Throughout the week, I read a lot of blog-posts, articles, and so forth, that has to do with things that interest me:
- data science
- data in general
- distributed computing
- SQL Server
- transactions (both db as well as non db)
- and other “stuff”
This is the “roundup” of the posts that have been most interesting to me over the Christmas and New Year period 2020, and the first week of 2021.
- Data Mesh Principles and Logical Architecture. The post here is a follow up to How to Move Beyond a Monolithic Data Lake to a Distributed Data Mesh. It summarizes the data mesh approach by enumerating its underpinning principles, and the high level logical architecture that the principles drive. If you are into data architecture, you have to read this post!
- Handling Late Arriving Dimensions Using a Reconciliation Pattern. The blog post linked to here looks at a few use cases of late-arriving dimensions and potential solutions to handle it in Apache Spark pipelines.
- Introducing the Confluent Parallel Consumer. This blog post looks at a new Kafka consumer client: the Confluent Parallel Consumer. The post covers why a new consumer client is needed and the use cases for this consumer. Very interesting!
- Event Streaming with Kafka Streams and ksqlDB. The link here is to the revised new edition of Kafka Streams in Action. It has been expanded to cover more of the Kafka platform used for building event-based applications, including full coverage of ksqlDB. I bought it, and you should buy it as well!
- Announcing ksqlDB 0.14.0. As the title implies, a new version of ksqlDB is out in the wild. This post looks at some of the most notable changes, and new features of this release. Some quite “juicy stuff” in the release!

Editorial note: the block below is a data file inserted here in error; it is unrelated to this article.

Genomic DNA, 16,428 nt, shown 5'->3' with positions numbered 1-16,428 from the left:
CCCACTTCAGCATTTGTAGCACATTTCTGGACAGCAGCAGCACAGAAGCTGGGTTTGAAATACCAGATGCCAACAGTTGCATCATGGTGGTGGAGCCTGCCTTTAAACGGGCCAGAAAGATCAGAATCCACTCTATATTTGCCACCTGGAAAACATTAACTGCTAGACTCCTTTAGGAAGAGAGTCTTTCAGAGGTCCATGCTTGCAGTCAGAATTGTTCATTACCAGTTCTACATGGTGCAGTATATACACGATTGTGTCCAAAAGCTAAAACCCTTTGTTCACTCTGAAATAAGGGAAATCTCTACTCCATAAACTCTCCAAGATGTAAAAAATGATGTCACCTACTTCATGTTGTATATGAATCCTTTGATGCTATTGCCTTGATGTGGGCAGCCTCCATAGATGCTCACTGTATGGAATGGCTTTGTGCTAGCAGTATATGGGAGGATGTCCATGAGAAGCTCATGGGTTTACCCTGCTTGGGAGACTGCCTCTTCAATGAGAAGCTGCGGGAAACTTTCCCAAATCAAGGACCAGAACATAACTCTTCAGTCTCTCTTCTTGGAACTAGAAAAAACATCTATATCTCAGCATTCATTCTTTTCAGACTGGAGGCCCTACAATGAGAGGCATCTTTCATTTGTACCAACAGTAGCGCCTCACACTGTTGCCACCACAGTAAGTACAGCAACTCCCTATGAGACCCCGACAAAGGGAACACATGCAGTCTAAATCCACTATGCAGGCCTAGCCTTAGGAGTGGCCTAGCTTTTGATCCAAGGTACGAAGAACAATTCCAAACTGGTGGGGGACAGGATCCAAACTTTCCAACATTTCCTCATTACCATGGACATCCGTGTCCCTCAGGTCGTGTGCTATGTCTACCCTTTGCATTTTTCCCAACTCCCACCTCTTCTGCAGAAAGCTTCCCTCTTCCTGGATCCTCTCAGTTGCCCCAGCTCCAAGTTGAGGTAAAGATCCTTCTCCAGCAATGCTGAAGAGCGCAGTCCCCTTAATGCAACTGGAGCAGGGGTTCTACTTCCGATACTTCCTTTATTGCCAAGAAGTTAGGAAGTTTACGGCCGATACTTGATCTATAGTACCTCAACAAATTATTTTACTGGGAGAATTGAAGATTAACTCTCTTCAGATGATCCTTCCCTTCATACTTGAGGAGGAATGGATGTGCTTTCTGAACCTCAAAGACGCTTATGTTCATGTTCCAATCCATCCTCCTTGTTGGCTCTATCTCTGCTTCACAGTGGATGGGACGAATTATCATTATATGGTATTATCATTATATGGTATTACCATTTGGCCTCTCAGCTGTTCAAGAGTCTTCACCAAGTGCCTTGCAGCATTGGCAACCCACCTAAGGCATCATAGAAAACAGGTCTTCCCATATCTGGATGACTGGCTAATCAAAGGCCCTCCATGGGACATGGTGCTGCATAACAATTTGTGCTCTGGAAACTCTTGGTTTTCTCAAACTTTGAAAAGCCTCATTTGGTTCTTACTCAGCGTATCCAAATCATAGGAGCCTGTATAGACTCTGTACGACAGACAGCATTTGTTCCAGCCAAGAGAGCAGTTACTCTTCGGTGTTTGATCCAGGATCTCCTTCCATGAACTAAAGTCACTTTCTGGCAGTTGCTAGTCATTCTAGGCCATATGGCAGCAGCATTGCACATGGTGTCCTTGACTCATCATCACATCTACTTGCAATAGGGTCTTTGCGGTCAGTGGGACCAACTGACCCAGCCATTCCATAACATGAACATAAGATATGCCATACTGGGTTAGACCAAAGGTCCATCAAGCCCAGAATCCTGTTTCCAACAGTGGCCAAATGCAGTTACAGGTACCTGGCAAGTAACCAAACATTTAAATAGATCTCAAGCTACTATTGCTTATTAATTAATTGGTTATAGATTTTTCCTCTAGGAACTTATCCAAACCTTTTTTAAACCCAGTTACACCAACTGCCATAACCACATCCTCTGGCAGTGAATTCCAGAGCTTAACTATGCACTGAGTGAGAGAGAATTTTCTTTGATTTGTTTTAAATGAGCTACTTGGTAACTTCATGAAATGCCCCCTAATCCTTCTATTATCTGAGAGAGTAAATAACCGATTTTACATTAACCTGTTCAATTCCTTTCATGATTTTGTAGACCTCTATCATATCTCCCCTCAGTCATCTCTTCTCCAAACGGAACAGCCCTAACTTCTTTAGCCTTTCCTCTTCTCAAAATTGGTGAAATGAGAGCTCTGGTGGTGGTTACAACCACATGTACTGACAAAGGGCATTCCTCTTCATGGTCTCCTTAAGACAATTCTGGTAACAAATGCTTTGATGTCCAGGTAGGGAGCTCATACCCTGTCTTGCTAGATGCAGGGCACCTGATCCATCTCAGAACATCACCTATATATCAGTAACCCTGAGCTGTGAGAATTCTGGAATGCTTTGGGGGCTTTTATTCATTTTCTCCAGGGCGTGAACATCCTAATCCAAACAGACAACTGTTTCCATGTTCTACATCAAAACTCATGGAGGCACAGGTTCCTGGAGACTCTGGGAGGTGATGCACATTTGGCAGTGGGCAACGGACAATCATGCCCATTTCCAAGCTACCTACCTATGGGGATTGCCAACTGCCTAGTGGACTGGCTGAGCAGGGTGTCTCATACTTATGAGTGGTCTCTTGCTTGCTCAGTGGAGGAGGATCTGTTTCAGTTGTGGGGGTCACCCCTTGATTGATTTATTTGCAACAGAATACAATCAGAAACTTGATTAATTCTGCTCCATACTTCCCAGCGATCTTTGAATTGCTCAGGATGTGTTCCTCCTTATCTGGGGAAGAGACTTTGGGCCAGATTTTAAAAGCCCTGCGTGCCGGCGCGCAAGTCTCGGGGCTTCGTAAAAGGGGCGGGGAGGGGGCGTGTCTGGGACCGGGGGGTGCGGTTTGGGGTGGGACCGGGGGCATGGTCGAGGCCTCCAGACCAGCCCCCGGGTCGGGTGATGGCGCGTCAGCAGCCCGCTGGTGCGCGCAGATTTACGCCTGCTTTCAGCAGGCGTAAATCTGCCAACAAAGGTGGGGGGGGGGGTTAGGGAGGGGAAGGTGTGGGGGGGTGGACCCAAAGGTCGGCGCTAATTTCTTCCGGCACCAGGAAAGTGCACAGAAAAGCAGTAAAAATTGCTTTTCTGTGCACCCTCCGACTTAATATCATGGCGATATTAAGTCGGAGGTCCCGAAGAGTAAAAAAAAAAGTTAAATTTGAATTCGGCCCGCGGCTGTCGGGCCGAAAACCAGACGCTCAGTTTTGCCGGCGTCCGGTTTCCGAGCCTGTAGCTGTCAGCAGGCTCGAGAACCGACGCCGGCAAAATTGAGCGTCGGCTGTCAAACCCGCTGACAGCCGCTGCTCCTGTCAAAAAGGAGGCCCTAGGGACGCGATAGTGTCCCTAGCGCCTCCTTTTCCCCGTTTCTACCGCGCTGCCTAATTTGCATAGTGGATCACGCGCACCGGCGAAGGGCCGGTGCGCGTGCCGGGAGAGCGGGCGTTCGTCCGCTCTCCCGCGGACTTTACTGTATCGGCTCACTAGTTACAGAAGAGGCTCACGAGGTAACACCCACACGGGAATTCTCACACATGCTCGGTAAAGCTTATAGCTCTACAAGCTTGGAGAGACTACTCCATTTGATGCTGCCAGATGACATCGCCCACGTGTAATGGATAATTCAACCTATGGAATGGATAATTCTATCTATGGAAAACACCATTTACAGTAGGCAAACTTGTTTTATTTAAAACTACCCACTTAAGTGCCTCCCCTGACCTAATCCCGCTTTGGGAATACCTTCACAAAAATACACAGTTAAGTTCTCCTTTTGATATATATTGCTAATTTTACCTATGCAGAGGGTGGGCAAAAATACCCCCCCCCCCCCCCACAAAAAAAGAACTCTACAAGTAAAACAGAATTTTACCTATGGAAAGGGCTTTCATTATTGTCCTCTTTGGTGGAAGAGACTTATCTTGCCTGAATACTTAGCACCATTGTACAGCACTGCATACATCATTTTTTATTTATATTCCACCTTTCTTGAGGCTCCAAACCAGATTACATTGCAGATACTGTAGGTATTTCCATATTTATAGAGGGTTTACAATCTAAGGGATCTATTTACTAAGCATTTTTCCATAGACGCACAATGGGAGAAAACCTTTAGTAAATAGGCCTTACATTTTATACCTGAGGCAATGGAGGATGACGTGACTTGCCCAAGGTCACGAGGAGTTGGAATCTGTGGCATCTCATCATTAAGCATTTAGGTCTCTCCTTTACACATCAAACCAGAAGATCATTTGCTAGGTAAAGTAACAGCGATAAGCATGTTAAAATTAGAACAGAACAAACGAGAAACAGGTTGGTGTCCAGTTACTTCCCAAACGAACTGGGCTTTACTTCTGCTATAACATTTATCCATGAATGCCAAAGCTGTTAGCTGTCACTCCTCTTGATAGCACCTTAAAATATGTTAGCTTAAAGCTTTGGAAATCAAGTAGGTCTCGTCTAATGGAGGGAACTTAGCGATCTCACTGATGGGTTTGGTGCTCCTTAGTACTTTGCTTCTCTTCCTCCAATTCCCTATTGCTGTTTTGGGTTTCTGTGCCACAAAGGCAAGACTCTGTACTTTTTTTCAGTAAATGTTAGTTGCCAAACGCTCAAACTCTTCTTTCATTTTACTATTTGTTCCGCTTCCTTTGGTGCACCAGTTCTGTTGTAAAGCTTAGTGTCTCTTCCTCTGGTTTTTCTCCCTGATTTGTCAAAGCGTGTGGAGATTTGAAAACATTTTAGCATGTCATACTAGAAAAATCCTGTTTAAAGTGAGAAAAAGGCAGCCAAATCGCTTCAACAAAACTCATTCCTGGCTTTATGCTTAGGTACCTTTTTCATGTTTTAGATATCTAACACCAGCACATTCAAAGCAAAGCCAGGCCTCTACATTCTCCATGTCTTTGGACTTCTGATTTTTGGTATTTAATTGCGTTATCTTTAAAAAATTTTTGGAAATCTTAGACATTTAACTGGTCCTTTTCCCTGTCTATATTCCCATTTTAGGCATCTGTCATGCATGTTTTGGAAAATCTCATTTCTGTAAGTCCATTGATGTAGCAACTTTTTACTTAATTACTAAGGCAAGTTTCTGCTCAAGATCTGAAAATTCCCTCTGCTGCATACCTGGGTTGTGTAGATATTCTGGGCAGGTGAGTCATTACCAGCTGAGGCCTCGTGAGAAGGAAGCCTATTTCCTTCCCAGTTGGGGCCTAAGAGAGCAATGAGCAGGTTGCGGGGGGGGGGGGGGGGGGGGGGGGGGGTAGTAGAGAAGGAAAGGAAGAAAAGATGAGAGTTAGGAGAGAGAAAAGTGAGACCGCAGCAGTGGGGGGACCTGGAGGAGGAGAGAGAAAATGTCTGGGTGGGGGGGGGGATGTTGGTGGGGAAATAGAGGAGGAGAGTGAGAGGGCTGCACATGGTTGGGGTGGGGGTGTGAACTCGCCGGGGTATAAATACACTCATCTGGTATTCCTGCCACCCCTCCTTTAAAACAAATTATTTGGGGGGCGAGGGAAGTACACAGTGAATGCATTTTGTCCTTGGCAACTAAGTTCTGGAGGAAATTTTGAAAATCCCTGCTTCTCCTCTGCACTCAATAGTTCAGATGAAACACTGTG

WIND (What Is Niels Doing)
When I went on leave for Christmas, and New Year I said to myself that I had to get some blog-posts out, and for once my plans came together:
- A Lap Around SQL Server 2019 Big Data Cluster: Architecture. Finally, finally, finally! This post is a follow on from A Lap Around SQL Server 2019 Big Data Cluster: Background & Technology, and it has been in the works for nearly eight months. What can I say? In the post, we look at the architecture of a SQL Server 2019 Big Data Cluster, and the various components of a BDC.
- Bring Your Own R & Python Runtimes to SQL Server Extensibility Framework. In September 2020, Microsoft announced that they have open-sourced the R and Python language extensions for SQL Server Machine Learning Services. As a result, we can now bring our own versions of R and Python to SQL Server 2019. In the post linked to I look at how to use a Python runtime with a later version then what is by default shipped in SQL Server Machine Learning Services.
So that’s what I have done.
I am now working on a couple of posts on how to create your own Python language extension from the open-sourced code Microsoft released. Expect something to be out fairly soon. Yeah, yeah, I know - that’s what I said about the Big Data Cluster architecture post as well back in April 2020. I guess we’ll see.
That’s all for this week. I hope you enjoy what I did put together. If you have ideas for what to cover, please comment on this post or ping me.